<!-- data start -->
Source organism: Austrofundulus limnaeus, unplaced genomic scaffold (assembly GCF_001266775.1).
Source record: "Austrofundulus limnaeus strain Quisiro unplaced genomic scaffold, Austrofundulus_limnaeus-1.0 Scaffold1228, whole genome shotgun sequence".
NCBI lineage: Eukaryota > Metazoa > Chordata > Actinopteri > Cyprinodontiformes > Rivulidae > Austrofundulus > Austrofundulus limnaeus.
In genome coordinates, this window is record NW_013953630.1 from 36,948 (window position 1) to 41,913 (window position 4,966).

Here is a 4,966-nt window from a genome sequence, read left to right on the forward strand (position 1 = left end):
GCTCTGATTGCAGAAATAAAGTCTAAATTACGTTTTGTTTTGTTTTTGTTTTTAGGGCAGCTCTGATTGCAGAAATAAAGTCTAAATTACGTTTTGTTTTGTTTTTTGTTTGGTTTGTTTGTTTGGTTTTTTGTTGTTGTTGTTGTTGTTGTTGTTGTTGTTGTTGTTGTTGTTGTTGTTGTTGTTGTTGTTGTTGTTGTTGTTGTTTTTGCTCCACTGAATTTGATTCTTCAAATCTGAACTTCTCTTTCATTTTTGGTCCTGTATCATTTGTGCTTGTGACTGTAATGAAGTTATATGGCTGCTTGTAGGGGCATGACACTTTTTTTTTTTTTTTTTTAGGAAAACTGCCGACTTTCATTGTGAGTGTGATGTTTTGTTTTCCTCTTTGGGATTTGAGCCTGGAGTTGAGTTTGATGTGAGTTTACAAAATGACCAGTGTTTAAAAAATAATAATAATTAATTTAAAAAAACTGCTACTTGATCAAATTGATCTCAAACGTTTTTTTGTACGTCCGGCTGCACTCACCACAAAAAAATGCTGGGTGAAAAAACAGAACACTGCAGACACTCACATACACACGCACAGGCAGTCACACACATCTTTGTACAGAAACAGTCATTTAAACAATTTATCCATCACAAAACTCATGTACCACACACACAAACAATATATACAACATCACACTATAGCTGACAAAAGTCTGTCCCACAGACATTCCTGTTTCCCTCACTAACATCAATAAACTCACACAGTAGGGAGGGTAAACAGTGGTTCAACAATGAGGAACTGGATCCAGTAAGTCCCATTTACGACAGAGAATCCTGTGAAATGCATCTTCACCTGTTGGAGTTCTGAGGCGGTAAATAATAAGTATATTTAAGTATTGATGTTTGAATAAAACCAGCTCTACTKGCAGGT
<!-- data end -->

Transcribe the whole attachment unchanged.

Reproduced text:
Source organism: Austrofundulus limnaeus, unplaced genomic scaffold (assembly GCF_001266775.1).
Source record: "Austrofundulus limnaeus strain Quisiro unplaced genomic scaffold, Austrofundulus_limnaeus-1.0 Scaffold1228, whole genome shotgun sequence".
NCBI lineage: Eukaryota > Metazoa > Chordata > Actinopteri > Cyprinodontiformes > Rivulidae > Austrofundulus > Austrofundulus limnaeus.
In genome coordinates, this window is record NW_013953630.1 from 36,948 (window position 1) to 41,913 (window position 4,966).

Here is a 4,966-nt window from a genome sequence, read left to right on the forward strand (position 1 = left end):
GCTCTGATTGCAGAAATAAAGTCTAAATTACGTTTTGTTTTGTTTTTGTTTTTAGGGCAGCTCTGATTGCAGAAATAAAGTCTAAATTACGTTTTGTTTTGTTTTTTGTTTGGTTTGTTTGTTTGGTTTTTTGTTGTTGTTGTTGTTGTTGTTGTTGTTGTTGTTGTTGTTGTTGTTGTTGTTGTTGTTGTTGTTGTTGTTGTTGTTTTTGCTCCACTGAATTTGATTCTTCAAATCTGAACTTCTCTTTCATTTTTGGTCCTGTATCATTTGTGCTTGTGACTGTAATGAAGTTATATGGCTGCTTGTAGGGGCATGACACTTTTTTTTTTTTTTTTTTAGGAAAACTGCCGACTTTCATTGTGAGTGTGATGTTTTGTTTTCCTCTTTGGGATTTGAGCCTGGAGTTGAGTTTGATGTGAGTTTACAAAATGACCAGTGTTTAAAAAATAATAATAATTAATTTAAAAAAACTGCTACTTGATCAAATTGATCTCAAACGTTTTTTTGTACGTCCGGCTGCACTCACCACAAAAAAATGCTGGGTGAAAAAACAGAACACTGCAGACACTCACATACACACGCACAGGCAGTCACACACATCTTTGTACAGAAACAGTCATTTAAACAATTTATCCATCACAAAACTCATGTACCACACACACAAACAATATATACAACATCACACTATAGCTGACAAAAGTCTGTCCCACAGACATTCCTGTTTCCCTCACTAACATCAATAAACTCACACAGTAGGGAGGGTAAACAGTGGTTCAACAATGAGGAACTGGATCCAGTAAGTCCCATTTACGACAGAGAATCCTGTGAAATGCATCTTCACCTGTTGGAGTTCTGAGGCGGTAAATAATAAGTATATTTAAGTATTGATGTTTGAATAAAACCAGCTCTACTKGCAGGT